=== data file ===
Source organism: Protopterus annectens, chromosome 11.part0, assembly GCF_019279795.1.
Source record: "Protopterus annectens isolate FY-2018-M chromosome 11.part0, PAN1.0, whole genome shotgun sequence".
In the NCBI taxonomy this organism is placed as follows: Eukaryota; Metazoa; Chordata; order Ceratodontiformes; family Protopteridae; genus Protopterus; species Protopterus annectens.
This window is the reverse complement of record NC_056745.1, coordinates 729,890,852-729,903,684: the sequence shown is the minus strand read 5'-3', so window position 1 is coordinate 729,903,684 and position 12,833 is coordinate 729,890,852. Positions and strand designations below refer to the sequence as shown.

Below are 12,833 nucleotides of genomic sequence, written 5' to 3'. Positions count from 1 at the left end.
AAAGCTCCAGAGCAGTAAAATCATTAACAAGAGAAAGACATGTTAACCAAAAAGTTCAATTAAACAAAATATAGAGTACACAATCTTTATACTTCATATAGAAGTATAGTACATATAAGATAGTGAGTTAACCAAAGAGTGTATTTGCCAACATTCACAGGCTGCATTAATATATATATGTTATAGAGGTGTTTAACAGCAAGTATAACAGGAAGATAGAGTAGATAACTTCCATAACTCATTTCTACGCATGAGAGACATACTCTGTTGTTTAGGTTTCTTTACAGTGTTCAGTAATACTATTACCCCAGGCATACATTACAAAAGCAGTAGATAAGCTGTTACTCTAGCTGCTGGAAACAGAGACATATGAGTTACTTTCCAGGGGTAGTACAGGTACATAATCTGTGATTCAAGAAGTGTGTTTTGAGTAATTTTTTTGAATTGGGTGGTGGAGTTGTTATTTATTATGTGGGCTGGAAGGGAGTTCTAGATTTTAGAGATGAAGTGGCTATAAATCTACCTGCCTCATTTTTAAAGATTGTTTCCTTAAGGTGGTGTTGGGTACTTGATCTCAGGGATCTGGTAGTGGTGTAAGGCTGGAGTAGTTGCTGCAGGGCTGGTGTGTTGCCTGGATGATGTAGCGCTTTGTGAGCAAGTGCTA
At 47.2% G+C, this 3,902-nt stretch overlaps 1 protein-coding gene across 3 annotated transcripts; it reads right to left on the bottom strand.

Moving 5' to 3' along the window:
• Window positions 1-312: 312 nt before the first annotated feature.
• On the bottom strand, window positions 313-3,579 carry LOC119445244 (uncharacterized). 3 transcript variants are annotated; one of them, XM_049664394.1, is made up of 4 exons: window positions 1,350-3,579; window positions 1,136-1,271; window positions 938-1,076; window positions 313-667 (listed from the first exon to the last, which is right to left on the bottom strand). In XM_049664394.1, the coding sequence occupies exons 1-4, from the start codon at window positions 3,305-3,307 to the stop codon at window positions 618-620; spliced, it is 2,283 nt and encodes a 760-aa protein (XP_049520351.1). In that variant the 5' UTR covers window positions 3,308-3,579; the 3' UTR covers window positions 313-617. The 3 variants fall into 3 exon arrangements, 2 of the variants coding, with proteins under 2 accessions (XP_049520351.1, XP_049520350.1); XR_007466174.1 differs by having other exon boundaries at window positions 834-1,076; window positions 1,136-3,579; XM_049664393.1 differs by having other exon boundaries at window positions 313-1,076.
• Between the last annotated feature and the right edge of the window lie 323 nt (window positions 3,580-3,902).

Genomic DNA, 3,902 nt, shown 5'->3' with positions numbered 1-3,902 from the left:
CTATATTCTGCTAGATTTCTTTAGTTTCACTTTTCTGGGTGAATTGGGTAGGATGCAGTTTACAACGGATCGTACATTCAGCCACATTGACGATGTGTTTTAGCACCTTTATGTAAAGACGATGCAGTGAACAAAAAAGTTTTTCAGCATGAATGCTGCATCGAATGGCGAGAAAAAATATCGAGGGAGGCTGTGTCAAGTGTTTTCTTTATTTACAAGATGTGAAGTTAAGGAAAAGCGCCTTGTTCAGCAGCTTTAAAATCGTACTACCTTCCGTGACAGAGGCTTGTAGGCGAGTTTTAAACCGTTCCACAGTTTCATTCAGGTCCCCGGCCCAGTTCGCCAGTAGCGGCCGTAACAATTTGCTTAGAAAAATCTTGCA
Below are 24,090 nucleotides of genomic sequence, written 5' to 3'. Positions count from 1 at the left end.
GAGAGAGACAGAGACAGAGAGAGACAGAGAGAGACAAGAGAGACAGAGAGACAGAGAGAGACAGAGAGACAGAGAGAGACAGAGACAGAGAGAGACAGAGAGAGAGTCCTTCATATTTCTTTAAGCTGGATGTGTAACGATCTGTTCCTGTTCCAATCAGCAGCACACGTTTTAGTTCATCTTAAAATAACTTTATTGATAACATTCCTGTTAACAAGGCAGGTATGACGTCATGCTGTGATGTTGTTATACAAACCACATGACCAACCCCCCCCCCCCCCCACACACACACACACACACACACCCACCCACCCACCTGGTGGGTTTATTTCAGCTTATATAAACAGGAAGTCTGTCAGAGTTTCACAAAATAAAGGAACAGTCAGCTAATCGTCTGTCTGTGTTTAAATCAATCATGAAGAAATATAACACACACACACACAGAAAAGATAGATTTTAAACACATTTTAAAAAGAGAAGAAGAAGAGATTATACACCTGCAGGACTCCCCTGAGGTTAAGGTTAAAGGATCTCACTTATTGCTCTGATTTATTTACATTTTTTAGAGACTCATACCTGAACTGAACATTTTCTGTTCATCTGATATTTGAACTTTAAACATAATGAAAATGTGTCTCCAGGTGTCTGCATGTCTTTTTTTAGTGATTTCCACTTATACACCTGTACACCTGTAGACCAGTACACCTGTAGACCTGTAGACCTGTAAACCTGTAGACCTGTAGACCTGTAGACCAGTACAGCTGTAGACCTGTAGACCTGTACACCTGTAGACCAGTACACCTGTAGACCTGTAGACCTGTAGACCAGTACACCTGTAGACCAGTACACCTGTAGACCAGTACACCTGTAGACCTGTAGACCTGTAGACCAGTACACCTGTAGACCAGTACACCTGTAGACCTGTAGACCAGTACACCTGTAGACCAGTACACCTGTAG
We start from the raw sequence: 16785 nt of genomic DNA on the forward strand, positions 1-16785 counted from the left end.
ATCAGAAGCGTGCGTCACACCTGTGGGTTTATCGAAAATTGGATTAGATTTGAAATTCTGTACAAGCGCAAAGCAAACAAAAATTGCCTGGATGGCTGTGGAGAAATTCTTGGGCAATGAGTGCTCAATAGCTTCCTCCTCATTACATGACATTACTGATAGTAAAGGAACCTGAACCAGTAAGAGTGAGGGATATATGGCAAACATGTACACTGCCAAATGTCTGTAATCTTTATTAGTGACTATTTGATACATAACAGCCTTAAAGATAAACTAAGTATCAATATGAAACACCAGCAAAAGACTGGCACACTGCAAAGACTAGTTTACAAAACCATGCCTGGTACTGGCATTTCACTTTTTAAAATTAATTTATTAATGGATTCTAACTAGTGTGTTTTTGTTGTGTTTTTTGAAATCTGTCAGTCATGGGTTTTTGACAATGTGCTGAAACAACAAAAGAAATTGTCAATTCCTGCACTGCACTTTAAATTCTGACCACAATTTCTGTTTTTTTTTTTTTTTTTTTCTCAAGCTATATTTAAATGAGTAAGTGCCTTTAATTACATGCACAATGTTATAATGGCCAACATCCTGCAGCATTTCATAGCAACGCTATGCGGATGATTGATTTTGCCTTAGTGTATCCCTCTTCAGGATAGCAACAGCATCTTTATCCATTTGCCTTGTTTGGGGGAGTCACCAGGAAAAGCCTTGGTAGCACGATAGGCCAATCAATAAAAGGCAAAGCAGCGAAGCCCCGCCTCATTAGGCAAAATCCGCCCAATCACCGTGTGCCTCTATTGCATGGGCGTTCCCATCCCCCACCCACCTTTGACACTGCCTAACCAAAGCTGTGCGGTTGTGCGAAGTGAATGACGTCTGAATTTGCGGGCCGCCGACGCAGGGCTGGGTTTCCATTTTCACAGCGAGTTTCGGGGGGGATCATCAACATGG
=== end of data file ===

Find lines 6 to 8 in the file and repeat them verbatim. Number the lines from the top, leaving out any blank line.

AAAGCTCCAGAGCAGTAAAATCATTAACAAGAGAAAGACATGTTAACCAAAAAGTTCAATTAAACAAAATATAGAGTACACAATCTTTATACTTCATATAGAAGTATAGTACATATAAGATAGTGAGTTAACCAAAGAGTGTATTTGCCAACATTCACAGGCTGCATTAATATATATATGTTATAGAGGTGTTTAACAGCAAGTATAACAGGAAGATAGAGTAGATAACTTCCATAACTCATTTCTACGCATGAGAGACATACTCTGTTGTTTAGGTTTCTTTACAGTGTTCAGTAATACTATTACCCCAGGCATACATTACAAAAGCAGTAGATAAGCTGTTACTCTAGCTGCTGGAAACAGAGACATATGAGTTACTTTCCAGGGGTAGTACAGGTACATAATCTGTGATTCAAGAAGTGTGTTTTGAGTAATTTTTTTGAATTGGGTGGTGGAGTTGTTATTTATTATGTGGGCTGGAAGGGAGTTCTAGATTTTAGAGATGAAGTGGCTATAAATCTACCTGCCTCATTTTTAAAGATTGTTTCCTTAAGGTGGTGTTGGGTACTTGATCTCAGGGATCTGGTAGTGGTGTAAGGCTGGAGTAGTTGCTGCAGGGCTGGTGTGTTGCCTGGATGATGTAGCGCTTTGTGAGCAAGTGCTA
At 47.2% G+C, this 3,902-nt stretch overlaps 1 protein-coding gene across 3 annotated transcripts; it reads right to left on the bottom strand.

Moving 5' to 3' along the window: